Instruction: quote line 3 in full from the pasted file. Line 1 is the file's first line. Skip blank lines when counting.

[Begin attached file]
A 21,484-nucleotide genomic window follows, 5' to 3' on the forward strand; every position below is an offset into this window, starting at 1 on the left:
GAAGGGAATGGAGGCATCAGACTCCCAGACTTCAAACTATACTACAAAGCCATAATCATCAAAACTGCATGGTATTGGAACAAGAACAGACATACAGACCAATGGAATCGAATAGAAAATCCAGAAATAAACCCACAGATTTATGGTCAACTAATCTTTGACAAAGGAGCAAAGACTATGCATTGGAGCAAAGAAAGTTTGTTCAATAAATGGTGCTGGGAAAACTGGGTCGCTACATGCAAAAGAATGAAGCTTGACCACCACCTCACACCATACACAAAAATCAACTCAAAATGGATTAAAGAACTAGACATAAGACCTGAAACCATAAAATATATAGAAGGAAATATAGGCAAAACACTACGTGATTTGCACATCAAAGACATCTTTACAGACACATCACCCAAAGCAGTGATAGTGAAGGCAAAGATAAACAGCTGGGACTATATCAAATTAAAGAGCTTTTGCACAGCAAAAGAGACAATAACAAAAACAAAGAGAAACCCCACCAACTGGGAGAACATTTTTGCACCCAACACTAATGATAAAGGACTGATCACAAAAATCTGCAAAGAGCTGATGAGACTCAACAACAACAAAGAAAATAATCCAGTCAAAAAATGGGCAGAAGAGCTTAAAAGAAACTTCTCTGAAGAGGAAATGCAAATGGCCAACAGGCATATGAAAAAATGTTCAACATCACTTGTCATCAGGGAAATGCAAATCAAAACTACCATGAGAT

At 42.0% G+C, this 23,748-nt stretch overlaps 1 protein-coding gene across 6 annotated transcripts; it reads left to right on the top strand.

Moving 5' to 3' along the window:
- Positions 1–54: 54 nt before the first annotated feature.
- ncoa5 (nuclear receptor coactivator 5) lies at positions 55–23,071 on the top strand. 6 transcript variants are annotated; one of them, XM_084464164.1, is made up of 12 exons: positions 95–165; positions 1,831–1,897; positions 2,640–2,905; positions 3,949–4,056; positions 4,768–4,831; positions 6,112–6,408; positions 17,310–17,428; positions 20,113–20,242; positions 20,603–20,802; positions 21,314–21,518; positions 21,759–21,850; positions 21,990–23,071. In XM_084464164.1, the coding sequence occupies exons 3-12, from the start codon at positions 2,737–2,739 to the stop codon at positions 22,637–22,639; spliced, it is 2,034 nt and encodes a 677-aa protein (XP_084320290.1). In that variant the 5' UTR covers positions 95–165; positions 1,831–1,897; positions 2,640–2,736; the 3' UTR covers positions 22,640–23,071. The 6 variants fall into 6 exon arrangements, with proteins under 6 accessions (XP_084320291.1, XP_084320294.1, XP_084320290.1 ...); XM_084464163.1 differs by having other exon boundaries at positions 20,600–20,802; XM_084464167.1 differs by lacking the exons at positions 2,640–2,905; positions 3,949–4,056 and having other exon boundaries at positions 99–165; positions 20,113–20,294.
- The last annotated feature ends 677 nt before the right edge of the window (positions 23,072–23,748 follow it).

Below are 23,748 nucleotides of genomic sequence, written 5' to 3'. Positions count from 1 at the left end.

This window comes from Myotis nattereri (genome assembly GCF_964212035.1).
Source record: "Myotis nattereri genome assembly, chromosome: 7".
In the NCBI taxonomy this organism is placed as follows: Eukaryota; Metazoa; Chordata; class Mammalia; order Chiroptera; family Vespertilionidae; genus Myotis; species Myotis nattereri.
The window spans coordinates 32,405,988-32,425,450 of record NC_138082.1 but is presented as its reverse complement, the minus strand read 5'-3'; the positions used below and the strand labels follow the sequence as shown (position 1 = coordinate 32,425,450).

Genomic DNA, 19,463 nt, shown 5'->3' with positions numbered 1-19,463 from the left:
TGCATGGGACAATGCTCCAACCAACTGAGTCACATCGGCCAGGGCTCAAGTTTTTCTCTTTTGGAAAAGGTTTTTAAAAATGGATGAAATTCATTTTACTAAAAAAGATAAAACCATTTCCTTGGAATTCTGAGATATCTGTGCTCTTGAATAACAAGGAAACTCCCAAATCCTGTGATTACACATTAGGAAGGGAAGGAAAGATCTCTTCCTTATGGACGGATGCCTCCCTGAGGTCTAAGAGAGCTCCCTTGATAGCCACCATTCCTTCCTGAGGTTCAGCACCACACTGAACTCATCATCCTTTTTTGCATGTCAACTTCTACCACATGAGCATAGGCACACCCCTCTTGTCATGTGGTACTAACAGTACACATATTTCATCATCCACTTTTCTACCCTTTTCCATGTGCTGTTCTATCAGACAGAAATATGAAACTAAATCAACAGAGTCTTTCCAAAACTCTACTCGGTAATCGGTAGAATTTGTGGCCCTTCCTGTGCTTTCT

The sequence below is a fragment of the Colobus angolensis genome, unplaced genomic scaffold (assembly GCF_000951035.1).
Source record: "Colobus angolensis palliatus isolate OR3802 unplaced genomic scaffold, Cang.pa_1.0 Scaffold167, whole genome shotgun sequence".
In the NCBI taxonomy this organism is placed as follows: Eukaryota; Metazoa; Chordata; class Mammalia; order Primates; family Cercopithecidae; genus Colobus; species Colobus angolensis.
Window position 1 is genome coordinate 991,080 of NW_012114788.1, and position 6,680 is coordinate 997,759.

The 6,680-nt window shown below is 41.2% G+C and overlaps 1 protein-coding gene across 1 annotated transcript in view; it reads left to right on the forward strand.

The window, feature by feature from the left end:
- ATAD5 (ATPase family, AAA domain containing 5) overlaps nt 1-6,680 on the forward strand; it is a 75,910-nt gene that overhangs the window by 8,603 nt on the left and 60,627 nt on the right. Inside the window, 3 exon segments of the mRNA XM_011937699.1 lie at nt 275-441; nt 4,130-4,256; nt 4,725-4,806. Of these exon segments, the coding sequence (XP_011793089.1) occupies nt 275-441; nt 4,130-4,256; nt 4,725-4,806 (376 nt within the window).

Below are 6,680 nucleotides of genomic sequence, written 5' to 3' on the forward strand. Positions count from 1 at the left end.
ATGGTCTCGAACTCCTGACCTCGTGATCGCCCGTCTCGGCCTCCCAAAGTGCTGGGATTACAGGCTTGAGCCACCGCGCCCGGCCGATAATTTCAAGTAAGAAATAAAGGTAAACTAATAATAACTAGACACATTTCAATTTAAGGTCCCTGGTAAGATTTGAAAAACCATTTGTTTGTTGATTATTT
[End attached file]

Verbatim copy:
At 42.0% G+C, this 23,748-nt stretch overlaps 1 protein-coding gene across 6 annotated transcripts; it reads left to right on the top strand.